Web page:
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Chapter 20 Heart Failure and Circulatory Shock

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1 Chapter 20 Heart Failure and Circulatory Shock
Essentials of Pathophysiology Chapter 20 Heart Failure and Circulatory Shock

2 Pre Lecture Quiz True/False
Decreased cardiac output will lead to an increase in renal blood flow and glomerular filtration rate.  The endothelins are potent vasodilators that are released from the endothelial cells throughout the circulation.  Myocardial hypertrophy is a long-term mechanism by which the heart compensates for increased workload.   Afterload represents the force that the contracting heart must generate to eject blood from the filled heart.   Five major complications of severe shock are acute respiratory distress syndrome, acute renal failure, gastrointestinal ulceration, disseminated intravascular coagulation, and multiple organ dysfunction syndrome. F F T T T

3 Pre lecture quiz In __________ heart failure, blood backs up in the systemic circulation, causing peripheral edema and congestion of the abdominal organs.   The most common cause of ____________ shock is myocardial infarction. Examples of conditions that cause __________ shock include loss of whole blood (e.g., hemorrhage), plasma loss (e.g., severe burns), or extracellular fluid (e.g., gastrointestinal fluids lost in vomiting or diarrhea). An increase in __________ rate is an early sign of shock. A life-threatening condition, acute __________ edema is the most dramatic symptom of left heart failure and is characterized by capillary fluid moving into the alveoli. cardiogenic heart  hypovolemic pulmonary right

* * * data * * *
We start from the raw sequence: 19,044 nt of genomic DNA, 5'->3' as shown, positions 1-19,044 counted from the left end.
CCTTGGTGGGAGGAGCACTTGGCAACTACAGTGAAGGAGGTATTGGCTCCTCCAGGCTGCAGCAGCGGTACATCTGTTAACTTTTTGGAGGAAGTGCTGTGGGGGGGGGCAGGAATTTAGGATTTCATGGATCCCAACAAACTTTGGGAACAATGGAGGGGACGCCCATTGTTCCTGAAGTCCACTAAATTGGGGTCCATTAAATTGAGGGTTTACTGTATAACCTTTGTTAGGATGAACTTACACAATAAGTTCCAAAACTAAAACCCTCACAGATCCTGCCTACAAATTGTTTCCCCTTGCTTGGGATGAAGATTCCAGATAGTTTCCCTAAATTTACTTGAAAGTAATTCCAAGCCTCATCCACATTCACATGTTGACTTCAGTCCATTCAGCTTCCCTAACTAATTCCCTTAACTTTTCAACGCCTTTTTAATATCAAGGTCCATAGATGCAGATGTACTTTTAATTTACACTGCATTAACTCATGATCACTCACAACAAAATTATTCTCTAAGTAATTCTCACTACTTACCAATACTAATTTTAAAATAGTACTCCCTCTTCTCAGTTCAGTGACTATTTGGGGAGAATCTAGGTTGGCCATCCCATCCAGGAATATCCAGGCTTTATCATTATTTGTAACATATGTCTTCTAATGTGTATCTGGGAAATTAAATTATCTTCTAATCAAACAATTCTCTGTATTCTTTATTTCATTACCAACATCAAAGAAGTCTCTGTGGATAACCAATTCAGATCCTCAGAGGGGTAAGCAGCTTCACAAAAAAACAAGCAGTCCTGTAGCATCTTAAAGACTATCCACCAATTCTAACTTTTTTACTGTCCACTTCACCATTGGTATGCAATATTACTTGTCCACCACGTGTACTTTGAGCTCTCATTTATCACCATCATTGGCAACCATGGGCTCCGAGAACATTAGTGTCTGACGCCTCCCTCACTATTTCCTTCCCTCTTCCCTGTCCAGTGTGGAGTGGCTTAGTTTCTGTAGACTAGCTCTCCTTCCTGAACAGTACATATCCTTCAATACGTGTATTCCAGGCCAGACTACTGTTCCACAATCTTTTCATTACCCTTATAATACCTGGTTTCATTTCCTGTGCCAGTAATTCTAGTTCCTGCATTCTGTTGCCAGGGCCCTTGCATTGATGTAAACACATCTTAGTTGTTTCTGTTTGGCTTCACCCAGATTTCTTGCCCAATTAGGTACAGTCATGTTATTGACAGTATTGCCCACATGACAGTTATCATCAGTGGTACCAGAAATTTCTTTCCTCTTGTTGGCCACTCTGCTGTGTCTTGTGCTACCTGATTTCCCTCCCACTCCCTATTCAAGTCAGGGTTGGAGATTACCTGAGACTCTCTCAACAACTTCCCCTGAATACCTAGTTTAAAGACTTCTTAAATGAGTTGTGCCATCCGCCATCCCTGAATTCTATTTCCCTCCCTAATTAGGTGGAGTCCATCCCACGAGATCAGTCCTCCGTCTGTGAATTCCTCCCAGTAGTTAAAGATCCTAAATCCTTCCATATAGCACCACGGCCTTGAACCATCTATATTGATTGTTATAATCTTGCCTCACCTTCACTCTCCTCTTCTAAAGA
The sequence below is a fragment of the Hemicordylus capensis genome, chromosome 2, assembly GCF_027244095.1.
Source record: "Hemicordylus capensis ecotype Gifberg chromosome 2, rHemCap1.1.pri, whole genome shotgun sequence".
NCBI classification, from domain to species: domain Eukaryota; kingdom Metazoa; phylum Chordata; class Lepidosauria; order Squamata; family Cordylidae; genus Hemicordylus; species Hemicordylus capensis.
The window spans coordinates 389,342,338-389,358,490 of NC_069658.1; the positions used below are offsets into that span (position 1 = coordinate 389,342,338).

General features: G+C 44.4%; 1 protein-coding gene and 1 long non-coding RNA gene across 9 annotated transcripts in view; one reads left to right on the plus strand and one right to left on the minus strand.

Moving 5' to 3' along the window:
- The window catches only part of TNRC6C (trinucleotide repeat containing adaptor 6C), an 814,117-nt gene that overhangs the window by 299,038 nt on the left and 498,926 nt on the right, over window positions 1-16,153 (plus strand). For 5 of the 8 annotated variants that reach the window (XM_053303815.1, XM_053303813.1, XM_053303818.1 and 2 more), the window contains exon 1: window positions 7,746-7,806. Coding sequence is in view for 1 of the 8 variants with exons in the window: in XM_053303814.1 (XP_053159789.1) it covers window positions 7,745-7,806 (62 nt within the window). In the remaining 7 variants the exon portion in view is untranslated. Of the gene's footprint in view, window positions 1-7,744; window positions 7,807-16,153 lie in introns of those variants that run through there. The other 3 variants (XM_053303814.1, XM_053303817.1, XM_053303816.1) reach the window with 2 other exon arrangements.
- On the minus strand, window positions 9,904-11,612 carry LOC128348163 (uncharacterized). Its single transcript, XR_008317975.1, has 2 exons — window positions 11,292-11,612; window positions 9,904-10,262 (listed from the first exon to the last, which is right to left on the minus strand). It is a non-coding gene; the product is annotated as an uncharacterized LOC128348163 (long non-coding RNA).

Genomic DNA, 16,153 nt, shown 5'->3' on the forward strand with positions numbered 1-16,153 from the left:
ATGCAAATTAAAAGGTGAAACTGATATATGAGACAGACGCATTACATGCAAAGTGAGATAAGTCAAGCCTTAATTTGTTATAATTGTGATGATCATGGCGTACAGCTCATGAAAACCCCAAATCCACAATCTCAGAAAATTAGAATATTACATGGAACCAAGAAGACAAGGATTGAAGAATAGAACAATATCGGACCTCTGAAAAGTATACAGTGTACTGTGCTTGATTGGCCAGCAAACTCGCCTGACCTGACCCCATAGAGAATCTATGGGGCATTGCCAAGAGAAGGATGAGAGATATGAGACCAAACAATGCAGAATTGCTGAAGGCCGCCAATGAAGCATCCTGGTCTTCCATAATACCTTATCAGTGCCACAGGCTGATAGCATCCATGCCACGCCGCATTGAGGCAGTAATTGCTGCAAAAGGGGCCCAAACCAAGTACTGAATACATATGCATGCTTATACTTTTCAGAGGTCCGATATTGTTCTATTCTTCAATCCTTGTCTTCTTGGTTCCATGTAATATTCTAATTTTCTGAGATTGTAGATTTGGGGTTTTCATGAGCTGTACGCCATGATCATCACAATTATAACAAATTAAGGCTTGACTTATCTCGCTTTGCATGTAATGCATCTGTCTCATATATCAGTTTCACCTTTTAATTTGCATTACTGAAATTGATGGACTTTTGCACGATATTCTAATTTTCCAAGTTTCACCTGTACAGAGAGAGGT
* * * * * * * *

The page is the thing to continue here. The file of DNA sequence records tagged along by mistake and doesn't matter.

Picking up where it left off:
4 Standard ECG waveform Ventricular Contraction initiated
Ventricular Relaxation Atrial Contraction initiated Papillary Muscle Relaxation ST segment can indicate ischemia or infarction

5 ST segment elevation ST Depression
With a 12 lead ECG certain leads can be connected to each other to reverse the R wave and accentuate the ST Elevation

6 CORORNARY OCCLUSION total occlusion of the proximal segment of left anterior descending artery, and severe disease involving the proximal segment of the obtuse marginal branch Angiogram

7 High-output versus low-output failure Systolic or diastolic failure
Types of Heart Failure High-output versus low-output failure Is cardiac output high or low? Systolic or diastolic failure Is the heart failing to pump out enough blood, or failing to accept enough blood from the body and lungs? Right-sided or left-sided failure Is the right or left side of the heart failing?

8 Manifestations of Heart Failure
Effects of impaired pumping Effects of decreased renal blood flow  RAA pathway Effects of the sympathetic nervous system Angioplasty CABG

9 Manifestations of Heart Failure
Orthopnea: Straight Breathing, ie. Must be straight upright, or difficult breathing occurs Author: Please add title.

10 Control of Heart function
Author: Please add title.